When the amount of water in and around the brain is reduced, your brain is dehydrated. It was recently observed that dehydration causes shrinkage of brain tissue and an associated increase in ventricular volume. This means that with dehydration, there is less brain and more empty space in your head.
Water. More than two thirds of your body is water. A source from the Journal of Biological Chemistry puts the percentage of water in the various parts of your body as follows –
- brain and heart – 73%
- the lungs – 83%
- the skin – 64%
- muscles and kidneys – 79%. Interestingly, even your bones are 31% water!
All this water in your body serves several important functions, including the regulation of internal body temperature, being a mode of transport for nutrients, flushing out toxins and waste, lubricating joints and forming saliva and keeping the skin healthy. Just think about dried out PlayDoh and you will get the picture!
Now consider your brain, the master that orchestrates everything else going on in your body. It is a soft, spongy organ that is literally floating in a watery, salty fluid enclosed by layers of membranes. This fluid is the CerebroSpinal Fluid (CSF) whose job is to support and cushion the brain and nourish it.
Your body constantly loses water through sweating, urinating and generally functioning as it should. You also constantly replenish the water by eating and drinking. When you lose more water than you take in, the normal water content in your body is reduced and this upsets the delicate balance of various minerals such as salts and sugar in your body. This is dehydration and it is bad news because this balance is essential for the body to function properly.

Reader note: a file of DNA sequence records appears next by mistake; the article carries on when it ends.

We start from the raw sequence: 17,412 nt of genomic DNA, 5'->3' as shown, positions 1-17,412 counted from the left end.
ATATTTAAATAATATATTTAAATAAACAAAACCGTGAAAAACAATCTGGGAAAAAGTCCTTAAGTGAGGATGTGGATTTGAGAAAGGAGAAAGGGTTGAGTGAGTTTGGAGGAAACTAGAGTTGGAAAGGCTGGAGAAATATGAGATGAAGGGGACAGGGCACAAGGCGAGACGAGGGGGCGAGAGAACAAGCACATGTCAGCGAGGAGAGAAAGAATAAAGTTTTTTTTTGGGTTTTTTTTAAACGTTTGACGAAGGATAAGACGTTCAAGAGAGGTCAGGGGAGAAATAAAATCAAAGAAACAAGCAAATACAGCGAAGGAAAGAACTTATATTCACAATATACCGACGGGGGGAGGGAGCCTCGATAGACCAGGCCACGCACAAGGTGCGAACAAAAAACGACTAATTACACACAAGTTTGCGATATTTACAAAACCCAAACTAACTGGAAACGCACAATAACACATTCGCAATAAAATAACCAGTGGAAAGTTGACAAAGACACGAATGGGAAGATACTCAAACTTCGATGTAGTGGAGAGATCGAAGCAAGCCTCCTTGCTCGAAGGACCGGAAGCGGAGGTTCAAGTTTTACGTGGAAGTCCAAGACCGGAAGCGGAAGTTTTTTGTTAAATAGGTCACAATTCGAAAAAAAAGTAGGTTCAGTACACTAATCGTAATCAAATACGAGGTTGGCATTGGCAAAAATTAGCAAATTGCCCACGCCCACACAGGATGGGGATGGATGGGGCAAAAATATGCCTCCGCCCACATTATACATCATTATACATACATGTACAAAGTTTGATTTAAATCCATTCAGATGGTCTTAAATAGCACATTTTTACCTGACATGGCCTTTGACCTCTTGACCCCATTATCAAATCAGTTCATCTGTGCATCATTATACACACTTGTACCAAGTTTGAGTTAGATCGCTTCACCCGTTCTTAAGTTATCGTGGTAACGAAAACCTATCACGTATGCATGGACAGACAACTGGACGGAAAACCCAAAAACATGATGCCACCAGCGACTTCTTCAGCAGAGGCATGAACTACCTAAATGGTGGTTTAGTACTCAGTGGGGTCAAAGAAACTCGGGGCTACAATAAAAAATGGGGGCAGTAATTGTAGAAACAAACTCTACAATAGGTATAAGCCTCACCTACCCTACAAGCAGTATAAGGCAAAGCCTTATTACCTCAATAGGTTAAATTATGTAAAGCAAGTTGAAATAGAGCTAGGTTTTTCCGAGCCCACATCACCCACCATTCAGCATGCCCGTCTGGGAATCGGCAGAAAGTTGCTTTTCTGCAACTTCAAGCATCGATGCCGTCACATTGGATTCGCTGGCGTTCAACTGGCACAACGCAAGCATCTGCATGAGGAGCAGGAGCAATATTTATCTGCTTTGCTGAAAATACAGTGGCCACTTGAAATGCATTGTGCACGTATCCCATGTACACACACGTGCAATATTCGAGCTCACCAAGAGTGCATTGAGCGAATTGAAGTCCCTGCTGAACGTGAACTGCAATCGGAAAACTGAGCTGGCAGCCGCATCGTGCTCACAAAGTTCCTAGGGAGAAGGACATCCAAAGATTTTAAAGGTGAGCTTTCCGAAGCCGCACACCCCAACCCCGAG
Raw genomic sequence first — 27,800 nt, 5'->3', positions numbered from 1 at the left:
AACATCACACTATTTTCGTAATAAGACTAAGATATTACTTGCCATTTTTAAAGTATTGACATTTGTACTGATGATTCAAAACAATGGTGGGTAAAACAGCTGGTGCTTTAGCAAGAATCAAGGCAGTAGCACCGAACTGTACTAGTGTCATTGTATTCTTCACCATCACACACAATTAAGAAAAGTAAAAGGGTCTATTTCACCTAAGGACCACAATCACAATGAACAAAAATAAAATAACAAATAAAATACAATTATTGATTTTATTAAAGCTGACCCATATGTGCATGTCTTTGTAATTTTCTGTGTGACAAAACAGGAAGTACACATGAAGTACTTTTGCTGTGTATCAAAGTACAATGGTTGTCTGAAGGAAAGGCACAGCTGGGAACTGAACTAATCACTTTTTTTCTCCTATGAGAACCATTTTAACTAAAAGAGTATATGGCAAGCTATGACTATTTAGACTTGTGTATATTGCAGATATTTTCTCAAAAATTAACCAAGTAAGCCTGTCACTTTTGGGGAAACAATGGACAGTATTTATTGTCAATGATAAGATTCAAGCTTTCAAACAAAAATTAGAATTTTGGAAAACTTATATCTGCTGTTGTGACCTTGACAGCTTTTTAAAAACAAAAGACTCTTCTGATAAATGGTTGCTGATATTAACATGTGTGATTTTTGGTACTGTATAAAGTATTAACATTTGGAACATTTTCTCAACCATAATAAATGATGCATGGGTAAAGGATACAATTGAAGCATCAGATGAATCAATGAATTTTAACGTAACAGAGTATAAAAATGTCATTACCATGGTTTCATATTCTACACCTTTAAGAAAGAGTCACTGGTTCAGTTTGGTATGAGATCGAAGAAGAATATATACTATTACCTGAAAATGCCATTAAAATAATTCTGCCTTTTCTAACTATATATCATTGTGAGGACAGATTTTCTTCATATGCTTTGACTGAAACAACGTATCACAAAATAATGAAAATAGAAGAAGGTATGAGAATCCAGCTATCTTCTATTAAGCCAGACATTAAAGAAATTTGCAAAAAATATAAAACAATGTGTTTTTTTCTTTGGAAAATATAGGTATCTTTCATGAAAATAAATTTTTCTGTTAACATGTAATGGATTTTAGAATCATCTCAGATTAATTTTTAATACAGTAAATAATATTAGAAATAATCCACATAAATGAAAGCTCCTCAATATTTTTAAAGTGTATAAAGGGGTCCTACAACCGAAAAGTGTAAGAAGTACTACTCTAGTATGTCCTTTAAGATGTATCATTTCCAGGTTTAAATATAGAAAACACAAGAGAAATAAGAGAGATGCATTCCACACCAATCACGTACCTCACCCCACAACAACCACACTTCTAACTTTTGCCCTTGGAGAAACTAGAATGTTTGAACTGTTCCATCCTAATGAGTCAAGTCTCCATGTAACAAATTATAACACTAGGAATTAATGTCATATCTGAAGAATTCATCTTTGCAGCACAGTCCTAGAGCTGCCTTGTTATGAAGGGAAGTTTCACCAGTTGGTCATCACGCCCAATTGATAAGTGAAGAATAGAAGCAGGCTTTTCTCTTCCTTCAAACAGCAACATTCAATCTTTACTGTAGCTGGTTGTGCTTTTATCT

When the amount of water in and around the brain is reduced, your brain is dehydrated. It was recently observed that dehydration causes shrinkage of brain tissue and an associated increase in ventricular volume. This means that with dehydration, there is less brain and more empty space in your head!
Interestingly, research evidence for poor cognitive performance as a result of dehydration is limited. What we do know for certain is that the effects of dehydration on attention and memory are significant. Being dehydrated by just 2% impairs attention, psychomotor and immediate memory skills and awareness and assessment of your own subjective experience. This means that the dehydrated brain will be distractible, find it hard to focus, have poor eye-hand and motor coordination, not remember things in the short-term and be somewhat confused.
One study showed that while neuronal activity increased with dehydration, it was not associated with better cognitive performance. Simply put this means that the dehydrated brain has to work harder to achieve the same level of performance. This is metabolic inefficiency and over time, it will affect executive functions such as planning and visuo-spatial processing (for instance, imagine locating your car in the suffocatingly hot and huge mall carpark).
What are some behaviours that signal dehydration?
Mild to moderate dehydration is characterized by thirst, restless or irritable behaviour. You might also see the following behavioural signs –
- difficulty talking
- blurred vision
Severe dehydration will lead to lethargy or unconsciousness, seizures and eventually death. Remember that by the time your brain is severely dehydrated, you cannot spot the signs yourself!
But maybe you just want to stay focused and do your best on a test or in that interview. Do yourself and your brain a favour. Stay sensibly hydrated!
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By Shrimathi Swaminathan on 26 April 2014 at 16:52
Posted in Lifestyle and Behaviour, The Human Brain